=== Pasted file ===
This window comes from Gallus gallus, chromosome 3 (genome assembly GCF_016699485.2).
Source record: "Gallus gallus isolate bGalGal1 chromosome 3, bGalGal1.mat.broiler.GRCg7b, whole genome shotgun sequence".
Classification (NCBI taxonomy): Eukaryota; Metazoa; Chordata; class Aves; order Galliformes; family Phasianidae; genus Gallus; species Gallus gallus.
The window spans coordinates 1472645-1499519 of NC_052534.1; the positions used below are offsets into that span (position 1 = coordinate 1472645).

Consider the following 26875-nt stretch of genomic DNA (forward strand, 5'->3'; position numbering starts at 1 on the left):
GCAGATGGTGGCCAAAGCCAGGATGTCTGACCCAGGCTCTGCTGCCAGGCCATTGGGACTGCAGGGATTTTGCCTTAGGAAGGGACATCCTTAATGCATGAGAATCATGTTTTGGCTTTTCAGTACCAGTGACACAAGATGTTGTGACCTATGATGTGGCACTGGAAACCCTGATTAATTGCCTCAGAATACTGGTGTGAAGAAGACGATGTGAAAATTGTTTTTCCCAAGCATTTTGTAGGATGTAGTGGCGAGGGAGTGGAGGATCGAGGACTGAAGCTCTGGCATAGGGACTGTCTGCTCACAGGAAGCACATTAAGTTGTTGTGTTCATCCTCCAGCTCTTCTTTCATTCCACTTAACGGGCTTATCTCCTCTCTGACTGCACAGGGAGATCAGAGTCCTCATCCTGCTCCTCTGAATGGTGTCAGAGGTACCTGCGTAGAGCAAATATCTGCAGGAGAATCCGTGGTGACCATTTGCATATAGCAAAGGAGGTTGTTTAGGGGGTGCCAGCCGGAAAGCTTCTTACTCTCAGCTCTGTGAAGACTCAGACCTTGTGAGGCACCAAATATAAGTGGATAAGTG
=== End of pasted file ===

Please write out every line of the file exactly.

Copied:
This window comes from Gallus gallus, chromosome 3 (genome assembly GCF_016699485.2).
Source record: "Gallus gallus isolate bGalGal1 chromosome 3, bGalGal1.mat.broiler.GRCg7b, whole genome shotgun sequence".
Classification (NCBI taxonomy): Eukaryota; Metazoa; Chordata; class Aves; order Galliformes; family Phasianidae; genus Gallus; species Gallus gallus.
The window spans coordinates 1472645-1499519 of NC_052534.1; the positions used below are offsets into that span (position 1 = coordinate 1472645).

Consider the following 26875-nt stretch of genomic DNA (forward strand, 5'->3'; position numbering starts at 1 on the left):
GCAGATGGTGGCCAAAGCCAGGATGTCTGACCCAGGCTCTGCTGCCAGGCCATTGGGACTGCAGGGATTTTGCCTTAGGAAGGGACATCCTTAATGCATGAGAATCATGTTTTGGCTTTTCAGTACCAGTGACACAAGATGTTGTGACCTATGATGTGGCACTGGAAACCCTGATTAATTGCCTCAGAATACTGGTGTGAAGAAGACGATGTGAAAATTGTTTTTCCCAAGCATTTTGTAGGATGTAGTGGCGAGGGAGTGGAGGATCGAGGACTGAAGCTCTGGCATAGGGACTGTCTGCTCACAGGAAGCACATTAAGTTGTTGTGTTCATCCTCCAGCTCTTCTTTCATTCCACTTAACGGGCTTATCTCCTCTCTGACTGCACAGGGAGATCAGAGTCCTCATCCTGCTCCTCTGAATGGTGTCAGAGGTACCTGCGTAGAGCAAATATCTGCAGGAGAATCCGTGGTGACCATTTGCATATAGCAAAGGAGGTTGTTTAGGGGGTGCCAGCCGGAAAGCTTCTTACTCTCAGCTCTGTGAAGACTCAGACCTTGTGAGGCACCAAATATAAGTGGATAAGTG